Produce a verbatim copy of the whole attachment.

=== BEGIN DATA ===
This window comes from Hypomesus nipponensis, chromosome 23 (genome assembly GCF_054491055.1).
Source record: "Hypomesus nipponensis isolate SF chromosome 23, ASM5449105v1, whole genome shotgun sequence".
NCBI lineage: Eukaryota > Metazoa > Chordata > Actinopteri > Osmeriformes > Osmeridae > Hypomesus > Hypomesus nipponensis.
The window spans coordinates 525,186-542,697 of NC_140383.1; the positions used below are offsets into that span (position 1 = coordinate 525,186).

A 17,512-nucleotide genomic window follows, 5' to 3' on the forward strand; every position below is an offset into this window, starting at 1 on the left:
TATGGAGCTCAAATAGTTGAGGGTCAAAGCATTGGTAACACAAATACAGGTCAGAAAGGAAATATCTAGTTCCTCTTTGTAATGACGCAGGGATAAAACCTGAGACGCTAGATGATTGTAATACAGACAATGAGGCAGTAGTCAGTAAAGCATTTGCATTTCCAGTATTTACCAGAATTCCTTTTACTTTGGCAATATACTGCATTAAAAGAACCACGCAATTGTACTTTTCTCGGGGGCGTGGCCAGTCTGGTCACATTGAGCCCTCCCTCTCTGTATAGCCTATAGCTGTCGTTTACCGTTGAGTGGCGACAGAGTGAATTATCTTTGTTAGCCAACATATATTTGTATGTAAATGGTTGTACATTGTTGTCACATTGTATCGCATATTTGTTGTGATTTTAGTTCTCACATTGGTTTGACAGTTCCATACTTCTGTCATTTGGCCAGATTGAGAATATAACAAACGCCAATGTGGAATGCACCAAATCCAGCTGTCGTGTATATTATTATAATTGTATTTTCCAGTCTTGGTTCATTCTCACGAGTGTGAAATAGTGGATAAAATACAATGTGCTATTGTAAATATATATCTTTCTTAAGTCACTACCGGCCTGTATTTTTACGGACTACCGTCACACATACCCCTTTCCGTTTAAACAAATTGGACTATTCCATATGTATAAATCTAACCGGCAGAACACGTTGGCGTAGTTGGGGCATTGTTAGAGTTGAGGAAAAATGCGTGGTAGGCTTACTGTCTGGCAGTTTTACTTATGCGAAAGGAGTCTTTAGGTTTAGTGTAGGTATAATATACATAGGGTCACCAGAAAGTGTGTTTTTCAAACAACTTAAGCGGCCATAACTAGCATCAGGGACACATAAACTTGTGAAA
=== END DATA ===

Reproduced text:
This window comes from Hypomesus nipponensis, chromosome 23 (genome assembly GCF_054491055.1).
Source record: "Hypomesus nipponensis isolate SF chromosome 23, ASM5449105v1, whole genome shotgun sequence".
NCBI lineage: Eukaryota > Metazoa > Chordata > Actinopteri > Osmeriformes > Osmeridae > Hypomesus > Hypomesus nipponensis.
The window spans coordinates 525,186-542,697 of NC_140383.1; the positions used below are offsets into that span (position 1 = coordinate 525,186).

A 17,512-nucleotide genomic window follows, 5' to 3' on the forward strand; every position below is an offset into this window, starting at 1 on the left:
TATGGAGCTCAAATAGTTGAGGGTCAAAGCATTGGTAACACAAATACAGGTCAGAAAGGAAATATCTAGTTCCTCTTTGTAATGACGCAGGGATAAAACCTGAGACGCTAGATGATTGTAATACAGACAATGAGGCAGTAGTCAGTAAAGCATTTGCATTTCCAGTATTTACCAGAATTCCTTTTACTTTGGCAATATACTGCATTAAAAGAACCACGCAATTGTACTTTTCTCGGGGGCGTGGCCAGTCTGGTCACATTGAGCCCTCCCTCTCTGTATAGCCTATAGCTGTCGTTTACCGTTGAGTGGCGACAGAGTGAATTATCTTTGTTAGCCAACATATATTTGTATGTAAATGGTTGTACATTGTTGTCACATTGTATCGCATATTTGTTGTGATTTTAGTTCTCACATTGGTTTGACAGTTCCATACTTCTGTCATTTGGCCAGATTGAGAATATAACAAACGCCAATGTGGAATGCACCAAATCCAGCTGTCGTGTATATTATTATAATTGTATTTTCCAGTCTTGGTTCATTCTCACGAGTGTGAAATAGTGGATAAAATACAATGTGCTATTGTAAATATATATCTTTCTTAAGTCACTACCGGCCTGTATTTTTACGGACTACCGTCACACATACCCCTTTCCGTTTAAACAAATTGGACTATTCCATATGTATAAATCTAACCGGCAGAACACGTTGGCGTAGTTGGGGCATTGTTAGAGTTGAGGAAAAATGCGTGGTAGGCTTACTGTCTGGCAGTTTTACTTATGCGAAAGGAGTCTTTAGGTTTAGTGTAGGTATAATATACATAGGGTCACCAGAAAGTGTGTTTTTCAAACAACTTAAGCGGCCATAACTAGCATCAGGGACACATAAACTTGTGAAA